RIT control for the Collins KWM-2

by Ernst F. Schroeder DJ7HS

If you are devoted to putting the great Collins rigs to work, and unless you are the proud owner of a 312B-5 second VFO, you'll definitely miss an RIT (receiver incremental tuning) control when using the KWM-2 on the air.

If you are not afraid of semiconductors and if you like to have a small construction project, then you can solve the missing RIT problem easily. And the good message is: it can be removed in case you want to have the rig in its original state again.

There have been several proposal on how to apply an RIT circuit to a KWM-2.

The earliest one I could find appeared in CQ in March 1963. Here Nick Taylor, K5YTO, shows a very simple circuit to tune the receiver over a 2.5 kHz range. He simply uses diode CR301 existing in every 70K-2 PTO. Instead of using CR301 as switch with two fixed bias voltages to switch C308 in and out, a variable bias will utilize CR301 as a varicap in series with C308.

The RITEK RIT by John K. Webb, W1ETC, must have been developed in 1992. The circuit board is attached to the back of the PTO case and uses a connection to the top of C308, a point that is identical to the cathode (pin 7) of V301. Probably a varicap is connected to this point.

That's it - there are really no secrets on how to build an RIT. Some varicap must be added to the PTO and made operational when RIT is wanted and the TRX is in receive mode. A variable bias is needed for the varicap and a switch to switch the RIT in and out.

Numerous solutions can be thought of - so you have to choose your own.

I had to open the PTO anyhow as it needed some new lubrication. That was the chance to add a few items within the PTO and to route a further wire through the PTO wire harness. For details please consult the circuit diagram.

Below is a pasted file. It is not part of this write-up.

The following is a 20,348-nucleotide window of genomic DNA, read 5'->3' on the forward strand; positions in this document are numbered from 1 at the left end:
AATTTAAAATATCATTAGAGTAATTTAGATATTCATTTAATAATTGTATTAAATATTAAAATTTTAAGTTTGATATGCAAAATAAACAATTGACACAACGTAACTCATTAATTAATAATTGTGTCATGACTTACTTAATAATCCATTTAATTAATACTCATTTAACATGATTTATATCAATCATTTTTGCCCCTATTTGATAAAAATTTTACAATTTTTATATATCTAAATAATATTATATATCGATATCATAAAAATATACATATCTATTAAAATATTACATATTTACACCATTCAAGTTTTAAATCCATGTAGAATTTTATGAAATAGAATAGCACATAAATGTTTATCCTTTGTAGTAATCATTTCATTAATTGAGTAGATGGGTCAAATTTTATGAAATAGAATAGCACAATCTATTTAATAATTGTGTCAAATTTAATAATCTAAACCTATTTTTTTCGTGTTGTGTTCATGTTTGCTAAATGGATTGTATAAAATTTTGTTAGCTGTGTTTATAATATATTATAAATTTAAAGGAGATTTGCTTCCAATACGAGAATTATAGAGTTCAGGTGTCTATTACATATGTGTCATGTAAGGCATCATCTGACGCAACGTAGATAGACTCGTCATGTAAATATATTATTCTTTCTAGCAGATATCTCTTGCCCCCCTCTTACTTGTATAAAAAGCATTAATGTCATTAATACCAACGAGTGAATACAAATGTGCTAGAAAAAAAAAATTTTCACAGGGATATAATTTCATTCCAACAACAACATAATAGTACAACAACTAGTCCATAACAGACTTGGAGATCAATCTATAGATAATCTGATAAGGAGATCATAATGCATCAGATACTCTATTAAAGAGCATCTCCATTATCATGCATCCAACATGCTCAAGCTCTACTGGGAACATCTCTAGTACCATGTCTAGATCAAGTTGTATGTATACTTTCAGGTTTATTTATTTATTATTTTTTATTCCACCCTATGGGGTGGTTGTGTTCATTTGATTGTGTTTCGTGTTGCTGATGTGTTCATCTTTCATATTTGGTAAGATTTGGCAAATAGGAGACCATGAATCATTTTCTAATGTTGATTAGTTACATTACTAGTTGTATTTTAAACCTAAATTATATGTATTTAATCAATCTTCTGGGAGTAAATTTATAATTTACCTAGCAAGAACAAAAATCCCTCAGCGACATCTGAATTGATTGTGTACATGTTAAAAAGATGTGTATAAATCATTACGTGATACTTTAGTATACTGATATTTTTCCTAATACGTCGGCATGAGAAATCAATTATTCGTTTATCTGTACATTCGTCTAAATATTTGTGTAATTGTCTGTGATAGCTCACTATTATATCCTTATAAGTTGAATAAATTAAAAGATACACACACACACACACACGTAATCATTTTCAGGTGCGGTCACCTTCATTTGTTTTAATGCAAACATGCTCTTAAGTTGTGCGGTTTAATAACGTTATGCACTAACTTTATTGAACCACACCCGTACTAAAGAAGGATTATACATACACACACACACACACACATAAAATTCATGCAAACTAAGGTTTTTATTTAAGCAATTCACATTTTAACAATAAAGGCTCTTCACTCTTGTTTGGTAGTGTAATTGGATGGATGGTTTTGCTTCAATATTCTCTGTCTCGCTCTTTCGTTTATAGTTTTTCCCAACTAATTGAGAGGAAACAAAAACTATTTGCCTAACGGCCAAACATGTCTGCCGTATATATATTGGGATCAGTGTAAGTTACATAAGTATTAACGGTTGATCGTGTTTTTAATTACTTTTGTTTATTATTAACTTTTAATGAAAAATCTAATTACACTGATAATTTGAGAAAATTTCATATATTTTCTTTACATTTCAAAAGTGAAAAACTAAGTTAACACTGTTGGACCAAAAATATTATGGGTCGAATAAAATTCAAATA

RIT componets inside PTO

And my KWM-2 had a defective Waters rejection module. That had to move out and the tuning capacitor that was mounted concentric with the ON/OFF switch was replaced with a potentiometer for the variable bias voltage. As there is no noise blanker installed, the NB switch position can be used as RIT-ON. That even ensures that in CAL mode the RIT is always off.

RIT control RIT potentiometer

Here you can see the concentric former rejection tuning and power switch, and the RIT potentiometer mounted on the bracket that formerly held the variable capacitor.

Of course, potentiometer and switch can be put anywhere, even outside in a small box. Then probably shielded wire connections should be used. And the varicap does not have to be inside the PTO. It can be placed outside the PTO box with the series connected condensor contacting the top of C308 (like done by the RITEK kit) or wrapped around pin 7 of V301.

The circuit adds capacitance to the PTO circuit and thereby lowers its frequency by about 2 kHz. Therefore the PTO has to get a new alignment after RIT installation.

Here now is the circuit diagram.

Actually, this is very simple: a varicap and 3 new parts within the PTO, a stabilized supply for about 20 V, fed from the TR275V rail, and a supply for the small relay, fed from the filament circuit. Then the small SPST relay that is driven by a logical AND. It is only energized when the ON/OFF switch is in NB position and when the R275V rail is on, i. e. in receive mode.

All this can be put on a small circuit board under the chassis, with four connections to J17, the EXT VFO POWER socket, and one connection to J24, the NB POWER socket. And of course, one connection to the varicap circuit. The board is held in place by a small metal angle under the screw that holds the wiring harness.

RIT board underneath the chassis

Actually, above you can see two boards. The one behind has the RIT components, and the one in front adds another function for CW: in transmit mode only, the PTO is shifted by the difference between the built-in sidetone frequency and the desired 800 Hz. That makes it possible to tune CW reception to 800 Hz and to be right on that frequency when transmitting.

It works, but I cannot really recommend it. The KWM-2 has not been designed for CW, and its signal generation via sidetone and SSB modulation is not the best possible. A good adaptation of the KWM-2 to CW has still to come. At least, you can have a look at my circuit diagram for this augmentation of the RIT circuit.

So you can see how easy it is to build an RIT control for your KWM-2. And, please don't hesitate to ask questions in case I left anything untold.


to top of page
back to Collins page
back to home page


URL of this page: http://www.qsl.net/dj7hs/rit.htm
This page is copyright © Ernst F. Schroeder, all rights reserved.
and has been made possible through QSL.NET by K3TKJ.
Thank you, Al!